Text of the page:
The Russians never wanted a two seater Su-57... that was a demand from India and now they have pulled out I doubt Russia will bother making one just to get India to buy some.

    This is a 5th gen fighter with AI and automation... data is supposed to be processed and converted into easy to understand forms and displayed to the pilot when relevant and largely hidden when not.

    They have mentioned several times that the Su-57 has a computer based copilot...

    As for Garry's suggestion - that's a moronic use of a tens of millions of dollars worth of a drone - sacrificial lamb kamikaze.

    Yeah, of course... drones are so valuable you would never want to risk one.... so they have no fucking point then... if they cannot be risked then they cannot be used.

    The facts of the matter is that in a serious conflict the Su-57 will need to operate in places that are very dangerous, and it makes sense to have an unmanned platform that can go into places that would be considered suicidal to send a manned platform.

    You don't intend to lose them but the risk of losing a few is actually rather high but the two alternatives are to not go there or to send a manned platform... but you think sending an unmanned platform into a highly dangerous situation is moronic... right...

    The Russians are at the beginning stages of this sort of pairing and so are the Americans so things will get cleared out in time.

    The US needs this pairing much more than the Russians do because the US is replacing all its fighters with F-35s and F-22s so the amount of missiles they can bring into a combat situation is plummeting to a pitiful level... even though they are planning to buy over 2,000 F-35s.

    It is no accident that the planned UAV for the F-35 is a C-130 sized aircraft...
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    Re: UAVs in Russian Armed Forces: News

    Post  ATLASCUB on Sun Jan 27, 2019 4:45 pm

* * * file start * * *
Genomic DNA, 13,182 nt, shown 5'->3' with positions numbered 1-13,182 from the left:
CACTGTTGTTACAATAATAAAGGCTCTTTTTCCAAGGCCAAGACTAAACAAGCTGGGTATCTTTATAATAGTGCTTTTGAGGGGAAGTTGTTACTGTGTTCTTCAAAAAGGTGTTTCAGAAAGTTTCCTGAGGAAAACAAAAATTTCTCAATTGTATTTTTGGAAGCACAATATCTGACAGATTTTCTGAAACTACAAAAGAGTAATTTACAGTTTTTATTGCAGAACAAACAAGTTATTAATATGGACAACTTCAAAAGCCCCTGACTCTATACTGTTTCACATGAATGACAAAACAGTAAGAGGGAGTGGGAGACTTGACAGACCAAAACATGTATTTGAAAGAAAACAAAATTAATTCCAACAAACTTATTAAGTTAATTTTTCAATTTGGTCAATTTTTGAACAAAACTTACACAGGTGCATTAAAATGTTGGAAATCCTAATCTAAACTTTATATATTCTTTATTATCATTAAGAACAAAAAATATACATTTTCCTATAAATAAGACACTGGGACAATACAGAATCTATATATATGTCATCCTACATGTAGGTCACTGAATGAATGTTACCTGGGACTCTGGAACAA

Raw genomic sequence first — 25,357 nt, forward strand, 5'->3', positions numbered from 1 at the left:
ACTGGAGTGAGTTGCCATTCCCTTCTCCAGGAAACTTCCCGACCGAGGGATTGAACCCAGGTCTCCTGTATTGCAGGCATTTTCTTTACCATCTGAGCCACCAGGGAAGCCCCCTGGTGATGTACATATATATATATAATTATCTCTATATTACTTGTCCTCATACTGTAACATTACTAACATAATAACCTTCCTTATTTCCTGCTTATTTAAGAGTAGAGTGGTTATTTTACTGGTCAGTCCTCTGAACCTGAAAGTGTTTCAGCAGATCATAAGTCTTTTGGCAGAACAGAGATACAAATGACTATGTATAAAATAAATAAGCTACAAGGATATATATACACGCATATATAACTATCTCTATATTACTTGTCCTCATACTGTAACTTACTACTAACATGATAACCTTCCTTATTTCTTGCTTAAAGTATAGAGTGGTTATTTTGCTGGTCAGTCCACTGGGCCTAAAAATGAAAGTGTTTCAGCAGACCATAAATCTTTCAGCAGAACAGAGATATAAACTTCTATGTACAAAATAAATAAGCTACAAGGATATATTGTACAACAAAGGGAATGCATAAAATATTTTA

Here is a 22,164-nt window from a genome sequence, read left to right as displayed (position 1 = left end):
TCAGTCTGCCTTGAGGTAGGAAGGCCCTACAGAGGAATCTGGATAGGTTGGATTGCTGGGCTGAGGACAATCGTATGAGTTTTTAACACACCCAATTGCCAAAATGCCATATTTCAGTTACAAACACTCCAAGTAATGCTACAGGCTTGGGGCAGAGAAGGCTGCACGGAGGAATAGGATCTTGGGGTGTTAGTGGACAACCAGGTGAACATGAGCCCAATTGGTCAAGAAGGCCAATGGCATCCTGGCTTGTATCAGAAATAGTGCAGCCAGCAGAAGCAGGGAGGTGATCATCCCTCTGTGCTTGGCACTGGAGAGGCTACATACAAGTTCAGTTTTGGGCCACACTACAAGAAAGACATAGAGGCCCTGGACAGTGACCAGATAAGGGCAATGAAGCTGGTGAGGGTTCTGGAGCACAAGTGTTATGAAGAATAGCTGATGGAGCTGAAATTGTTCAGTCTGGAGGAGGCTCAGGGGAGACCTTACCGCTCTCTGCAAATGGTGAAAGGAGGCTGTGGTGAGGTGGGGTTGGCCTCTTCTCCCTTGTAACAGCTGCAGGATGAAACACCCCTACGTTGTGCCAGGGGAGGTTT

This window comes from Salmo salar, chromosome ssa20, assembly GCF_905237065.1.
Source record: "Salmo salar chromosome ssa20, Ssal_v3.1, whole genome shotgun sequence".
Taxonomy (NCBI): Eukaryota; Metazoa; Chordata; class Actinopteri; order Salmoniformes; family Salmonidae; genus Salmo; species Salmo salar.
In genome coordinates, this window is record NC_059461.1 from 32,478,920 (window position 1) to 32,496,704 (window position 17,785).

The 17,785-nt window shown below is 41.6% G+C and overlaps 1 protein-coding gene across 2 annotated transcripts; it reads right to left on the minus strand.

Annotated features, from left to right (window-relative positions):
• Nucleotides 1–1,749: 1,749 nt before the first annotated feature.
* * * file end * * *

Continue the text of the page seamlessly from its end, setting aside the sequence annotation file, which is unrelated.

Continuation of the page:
GarryB wrote:
    The Russians never wanted a two seater Su-57... that was a demand from India and now they have pulled out I doubt Russia will bother making one just to get India to buy some.

    This is a 5th gen fighter with AI and automation... data is supposed to be processed and converted into easy to understand forms and displayed to the pilot when relevant and largely hidden when not.

    You know that's not what I'm talking about. I'm talking about a pilot controlling a drone (or drone swarm) while at the same time carrying the duties of a fighter pilot. In a two-seater configuration you can divide the work respectively and avoid compromising capability - needless to say lessen the workload extensively. Strike aircraft like the Su-34 and Su-30SM are examples of the concept.



    Yeah, of course... drones are so valuable you would never want to risk one.... so they have no fucking point then... if they cannot be risked then they cannot be used.


    A 20 ton UCAV ain't cheap. You don't send those to the meat grinder just because. You do make a valid point that it's better for a drone (AND NOT a manned fighter) to get the first go at contested airspace (as part of a larger strategy). But for that sort of mission you described it's better to send a significantly cheaper and more specialized drone (alone, in a pack or large swarm) instead of a top of the line 20 ton UCAV.
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    Re: UAVs in Russian Armed Forces: News